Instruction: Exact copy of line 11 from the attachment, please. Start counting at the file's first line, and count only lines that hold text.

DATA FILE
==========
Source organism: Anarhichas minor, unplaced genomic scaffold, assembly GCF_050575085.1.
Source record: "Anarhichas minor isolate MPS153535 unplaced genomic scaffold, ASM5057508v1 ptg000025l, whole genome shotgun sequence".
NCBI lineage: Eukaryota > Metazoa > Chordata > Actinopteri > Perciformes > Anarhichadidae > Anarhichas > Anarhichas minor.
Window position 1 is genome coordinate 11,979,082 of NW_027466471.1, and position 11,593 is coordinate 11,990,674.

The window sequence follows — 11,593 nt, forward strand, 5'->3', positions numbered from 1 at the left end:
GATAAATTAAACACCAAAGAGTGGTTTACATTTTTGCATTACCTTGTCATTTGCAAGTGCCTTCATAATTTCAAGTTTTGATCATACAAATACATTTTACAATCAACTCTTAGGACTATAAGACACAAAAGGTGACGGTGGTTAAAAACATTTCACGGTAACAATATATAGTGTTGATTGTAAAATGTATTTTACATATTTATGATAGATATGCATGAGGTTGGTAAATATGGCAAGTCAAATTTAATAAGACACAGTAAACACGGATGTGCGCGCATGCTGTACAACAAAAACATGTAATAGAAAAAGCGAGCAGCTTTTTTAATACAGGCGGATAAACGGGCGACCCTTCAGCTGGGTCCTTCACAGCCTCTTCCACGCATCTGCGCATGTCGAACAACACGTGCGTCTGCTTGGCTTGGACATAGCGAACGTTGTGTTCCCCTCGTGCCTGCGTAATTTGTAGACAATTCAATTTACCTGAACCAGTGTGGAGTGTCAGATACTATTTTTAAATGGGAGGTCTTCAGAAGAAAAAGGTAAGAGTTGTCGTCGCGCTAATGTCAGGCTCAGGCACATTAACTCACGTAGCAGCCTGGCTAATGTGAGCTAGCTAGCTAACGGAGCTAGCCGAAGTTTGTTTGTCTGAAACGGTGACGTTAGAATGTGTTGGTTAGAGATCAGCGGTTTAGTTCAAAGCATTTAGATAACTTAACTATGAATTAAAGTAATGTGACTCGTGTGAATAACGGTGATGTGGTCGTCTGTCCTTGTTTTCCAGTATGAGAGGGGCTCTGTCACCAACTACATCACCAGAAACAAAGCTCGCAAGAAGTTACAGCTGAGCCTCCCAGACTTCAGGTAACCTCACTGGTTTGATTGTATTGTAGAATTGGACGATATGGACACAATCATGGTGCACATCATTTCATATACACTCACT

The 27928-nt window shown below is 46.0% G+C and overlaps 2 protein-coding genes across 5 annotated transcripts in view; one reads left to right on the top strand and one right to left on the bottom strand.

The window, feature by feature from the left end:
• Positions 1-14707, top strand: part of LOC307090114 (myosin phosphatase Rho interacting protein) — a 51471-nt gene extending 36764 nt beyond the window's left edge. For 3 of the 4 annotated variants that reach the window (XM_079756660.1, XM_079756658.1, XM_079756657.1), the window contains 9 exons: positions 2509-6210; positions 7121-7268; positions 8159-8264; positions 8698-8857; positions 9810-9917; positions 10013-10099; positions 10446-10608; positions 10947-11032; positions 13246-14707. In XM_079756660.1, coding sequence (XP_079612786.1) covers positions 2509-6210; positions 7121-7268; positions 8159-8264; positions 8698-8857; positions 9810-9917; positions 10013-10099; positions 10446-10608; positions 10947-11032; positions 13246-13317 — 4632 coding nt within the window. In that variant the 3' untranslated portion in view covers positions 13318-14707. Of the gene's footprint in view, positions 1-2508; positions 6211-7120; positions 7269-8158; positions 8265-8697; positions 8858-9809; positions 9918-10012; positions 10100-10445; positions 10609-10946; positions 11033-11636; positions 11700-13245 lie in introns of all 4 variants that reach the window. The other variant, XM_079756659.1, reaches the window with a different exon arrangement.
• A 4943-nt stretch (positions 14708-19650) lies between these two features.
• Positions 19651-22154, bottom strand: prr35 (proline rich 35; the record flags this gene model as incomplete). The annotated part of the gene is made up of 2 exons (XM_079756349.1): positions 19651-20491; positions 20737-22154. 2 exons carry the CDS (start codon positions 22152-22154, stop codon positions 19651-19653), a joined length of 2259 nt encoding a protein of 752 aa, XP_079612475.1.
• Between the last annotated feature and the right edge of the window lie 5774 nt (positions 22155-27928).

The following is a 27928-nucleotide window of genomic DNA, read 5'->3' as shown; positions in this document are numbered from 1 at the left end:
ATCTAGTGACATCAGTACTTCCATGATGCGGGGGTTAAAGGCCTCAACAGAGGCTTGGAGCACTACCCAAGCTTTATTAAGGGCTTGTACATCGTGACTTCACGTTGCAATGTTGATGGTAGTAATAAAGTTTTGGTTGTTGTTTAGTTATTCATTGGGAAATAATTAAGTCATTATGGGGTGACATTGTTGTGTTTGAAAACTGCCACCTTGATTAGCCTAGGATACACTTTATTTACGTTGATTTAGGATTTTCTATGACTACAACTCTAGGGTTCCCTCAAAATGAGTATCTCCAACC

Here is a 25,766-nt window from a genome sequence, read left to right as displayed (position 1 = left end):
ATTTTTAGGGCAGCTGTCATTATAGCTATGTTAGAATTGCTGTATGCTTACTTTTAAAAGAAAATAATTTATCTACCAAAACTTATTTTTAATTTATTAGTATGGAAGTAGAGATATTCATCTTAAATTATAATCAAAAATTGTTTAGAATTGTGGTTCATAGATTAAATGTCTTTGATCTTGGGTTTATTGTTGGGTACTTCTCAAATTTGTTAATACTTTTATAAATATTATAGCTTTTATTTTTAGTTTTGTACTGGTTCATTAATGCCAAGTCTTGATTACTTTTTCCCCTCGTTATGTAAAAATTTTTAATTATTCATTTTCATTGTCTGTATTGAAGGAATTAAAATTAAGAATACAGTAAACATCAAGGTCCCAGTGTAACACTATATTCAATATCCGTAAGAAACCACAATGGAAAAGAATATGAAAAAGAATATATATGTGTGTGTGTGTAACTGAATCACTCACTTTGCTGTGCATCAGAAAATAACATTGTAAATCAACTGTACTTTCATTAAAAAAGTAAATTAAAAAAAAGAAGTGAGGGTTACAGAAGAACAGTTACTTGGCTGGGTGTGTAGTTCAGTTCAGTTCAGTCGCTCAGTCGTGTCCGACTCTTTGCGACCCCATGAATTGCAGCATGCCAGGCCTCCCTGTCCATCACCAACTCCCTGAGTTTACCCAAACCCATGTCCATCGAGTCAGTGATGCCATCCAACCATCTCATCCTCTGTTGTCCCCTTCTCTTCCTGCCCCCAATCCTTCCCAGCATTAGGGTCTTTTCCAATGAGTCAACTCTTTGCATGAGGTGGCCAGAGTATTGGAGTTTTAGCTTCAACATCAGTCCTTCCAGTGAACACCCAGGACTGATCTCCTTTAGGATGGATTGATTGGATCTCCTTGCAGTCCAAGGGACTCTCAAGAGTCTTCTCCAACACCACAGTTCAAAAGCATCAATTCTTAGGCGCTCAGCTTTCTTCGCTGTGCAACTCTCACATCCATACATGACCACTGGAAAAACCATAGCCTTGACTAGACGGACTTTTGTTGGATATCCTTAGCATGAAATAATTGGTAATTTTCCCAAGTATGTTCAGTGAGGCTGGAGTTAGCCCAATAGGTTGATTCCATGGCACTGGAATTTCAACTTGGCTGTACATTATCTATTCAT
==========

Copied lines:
• Positions 19651-22154, bottom strand: prr35 (proline rich 35; the record flags this gene model as incomplete). The annotated part of the gene is made up of 2 exons (XM_079756349.1): positions 19651-20491; positions 20737-22154. 2 exons carry the CDS (start codon positions 22152-22154, stop codon positions 19651-19653), a joined length of 2259 nt encoding a protein of 752 aa, XP_079612475.1.